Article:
The pacification led by the French administration lasted about fifteen years, in response to the rural guerrillas scattered throughout the country. In total, the repression of this resistance to colonial conquest claimed more than 100,000 Malagasy victims.
Nationalist sentiment against French colonial rule emerged among a group of Merina intellectuals. The group, based in Antananarivo, was led by a Malagasy Protestant clergyman, Pastor Ravelojoana, who was especially inspired by the Japanese model of modernization. A secret society dedicated to affirming Malagasy cultural identity was formed in 1913, calling itself Iron and Stone Ramification (Vy Vato Sakelika, VVS). Although the VVS was brutally suppressed, its actions eventually led French authorities to provide the Malagasy with their first representative voice in government.
Malagasy veterans of military service in France during the First World War bolstered the embryonic nationalist movement. Throughout the 1920s, the nationalists stressed labour reform and equality of civil and political status for the Malagasy, stopping short of advocating independence. For example, the French League for Madagascar, under the leadership of Anatole France, demanded French citizenship for all Malagasy people in recognition of their country's wartime contribution of soldiers and resources. A number of veterans who remained in France were exposed to French political thought, most notably the anti-colonial and pro-independence platforms of socialist parties. Jean Ralaimongo, for example, returned to Madagascar in 1924 and became embroiled in labour questions that were causing considerable tension throughout the island.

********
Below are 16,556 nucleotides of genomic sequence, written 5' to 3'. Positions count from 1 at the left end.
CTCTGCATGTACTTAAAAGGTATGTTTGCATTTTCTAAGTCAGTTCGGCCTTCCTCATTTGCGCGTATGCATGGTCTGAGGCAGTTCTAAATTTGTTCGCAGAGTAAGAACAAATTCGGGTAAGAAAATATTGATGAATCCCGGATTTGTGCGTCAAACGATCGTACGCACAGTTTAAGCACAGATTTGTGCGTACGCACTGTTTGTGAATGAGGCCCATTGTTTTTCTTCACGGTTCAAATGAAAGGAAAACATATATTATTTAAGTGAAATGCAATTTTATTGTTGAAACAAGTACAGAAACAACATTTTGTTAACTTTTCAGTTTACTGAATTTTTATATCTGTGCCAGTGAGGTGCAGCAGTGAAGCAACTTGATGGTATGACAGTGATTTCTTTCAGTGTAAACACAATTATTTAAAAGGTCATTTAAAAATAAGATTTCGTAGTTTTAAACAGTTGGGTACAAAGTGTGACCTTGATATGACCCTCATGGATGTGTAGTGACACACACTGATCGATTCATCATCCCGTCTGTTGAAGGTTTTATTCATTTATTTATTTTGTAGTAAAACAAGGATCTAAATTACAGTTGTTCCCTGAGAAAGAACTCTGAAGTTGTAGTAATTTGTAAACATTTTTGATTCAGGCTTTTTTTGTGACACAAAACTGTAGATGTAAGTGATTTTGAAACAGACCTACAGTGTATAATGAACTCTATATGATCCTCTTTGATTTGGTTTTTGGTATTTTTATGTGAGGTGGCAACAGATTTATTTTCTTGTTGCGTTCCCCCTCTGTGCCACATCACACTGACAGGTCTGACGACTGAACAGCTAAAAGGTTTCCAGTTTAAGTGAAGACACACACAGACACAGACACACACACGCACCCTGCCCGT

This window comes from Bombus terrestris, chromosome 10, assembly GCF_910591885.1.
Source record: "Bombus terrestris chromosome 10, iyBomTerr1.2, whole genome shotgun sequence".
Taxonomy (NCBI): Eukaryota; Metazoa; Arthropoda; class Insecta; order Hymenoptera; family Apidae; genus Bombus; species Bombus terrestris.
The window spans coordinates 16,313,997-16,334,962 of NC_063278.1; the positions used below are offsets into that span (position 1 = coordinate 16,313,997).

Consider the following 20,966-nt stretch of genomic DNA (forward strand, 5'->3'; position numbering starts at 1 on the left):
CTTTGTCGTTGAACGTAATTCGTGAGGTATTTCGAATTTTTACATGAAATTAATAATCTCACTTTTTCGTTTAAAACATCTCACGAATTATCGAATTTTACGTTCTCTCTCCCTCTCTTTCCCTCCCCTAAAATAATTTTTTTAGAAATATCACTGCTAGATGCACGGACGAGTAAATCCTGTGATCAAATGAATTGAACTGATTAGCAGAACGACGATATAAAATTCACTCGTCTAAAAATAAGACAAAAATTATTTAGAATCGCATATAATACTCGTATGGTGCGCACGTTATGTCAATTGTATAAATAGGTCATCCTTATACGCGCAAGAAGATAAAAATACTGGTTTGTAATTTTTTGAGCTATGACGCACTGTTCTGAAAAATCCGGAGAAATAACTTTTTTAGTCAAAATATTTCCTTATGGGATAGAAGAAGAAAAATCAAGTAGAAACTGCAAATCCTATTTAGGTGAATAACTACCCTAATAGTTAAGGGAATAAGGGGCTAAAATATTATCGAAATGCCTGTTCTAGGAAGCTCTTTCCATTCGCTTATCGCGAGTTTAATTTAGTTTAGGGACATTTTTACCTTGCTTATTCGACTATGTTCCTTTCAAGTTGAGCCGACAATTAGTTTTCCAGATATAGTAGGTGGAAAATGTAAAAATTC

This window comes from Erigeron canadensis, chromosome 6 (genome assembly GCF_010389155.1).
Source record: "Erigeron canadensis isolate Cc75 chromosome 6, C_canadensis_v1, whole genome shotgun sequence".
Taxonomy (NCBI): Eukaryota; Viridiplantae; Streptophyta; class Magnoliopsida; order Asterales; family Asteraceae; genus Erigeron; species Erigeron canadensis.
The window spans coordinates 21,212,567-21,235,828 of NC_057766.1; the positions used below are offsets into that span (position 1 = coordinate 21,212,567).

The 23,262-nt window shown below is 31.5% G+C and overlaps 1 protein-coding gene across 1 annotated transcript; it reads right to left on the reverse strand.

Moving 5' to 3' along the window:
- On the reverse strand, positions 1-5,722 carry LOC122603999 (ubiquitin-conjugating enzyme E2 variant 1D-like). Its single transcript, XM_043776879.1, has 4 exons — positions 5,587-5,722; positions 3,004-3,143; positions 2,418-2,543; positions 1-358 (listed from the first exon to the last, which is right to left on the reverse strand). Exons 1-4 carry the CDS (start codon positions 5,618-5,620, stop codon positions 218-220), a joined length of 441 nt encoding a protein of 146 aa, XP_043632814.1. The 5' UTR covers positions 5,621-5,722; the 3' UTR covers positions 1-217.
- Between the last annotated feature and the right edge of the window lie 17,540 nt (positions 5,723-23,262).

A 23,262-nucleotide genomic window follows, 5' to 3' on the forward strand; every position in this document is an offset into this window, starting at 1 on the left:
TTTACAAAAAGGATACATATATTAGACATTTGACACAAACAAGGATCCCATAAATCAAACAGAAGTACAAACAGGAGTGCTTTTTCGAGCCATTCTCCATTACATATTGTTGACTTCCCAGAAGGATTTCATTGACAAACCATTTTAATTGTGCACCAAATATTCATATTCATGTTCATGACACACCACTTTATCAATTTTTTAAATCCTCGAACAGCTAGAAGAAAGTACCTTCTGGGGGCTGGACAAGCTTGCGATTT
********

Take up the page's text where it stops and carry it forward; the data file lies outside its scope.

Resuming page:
Among the first concessions to Malagasy equality was the formation in 1924 of two economic and financial delegations. One was composed of French settlers, the other of twenty-four Malagasy representatives elected by the Council of Notables in each of twenty-four districts. The two sections never met together, and neither had real decision-making authority. Huge mining and forestry concessions were granted to large companies. Indigenous leaders loyal to the French administration were also granted part of the land. Forced labour was introduced in favour of the French companies.
The 1930s saw the Malagasy anti-colonial movement gain momentum. Malagasy trade unionism began to appear underground and the Communist Party of the Region of Madagascar was formed. But as early as 1939, all organisations were dissolved by the administration of the colony, which opted for the Vichy regime.
Only in the aftermath of the Second World War was France willing to accept a form of Malagasy self-rule under French tutelage. In the autumn of 1945, separate French and Malagasy electoral colleges voted to elect representatives from Madagascar to the Constituent Assembly of the Fourth Republic in Paris. The two delegates chosen by the Malagasy, Joseph Raseta and Joseph Ravoahangy, both campaigned to implement the ideal of the self-determination of peoples affirmed by the Atlantic Charter of 1941 and by the Brazzaville Conference of 1944.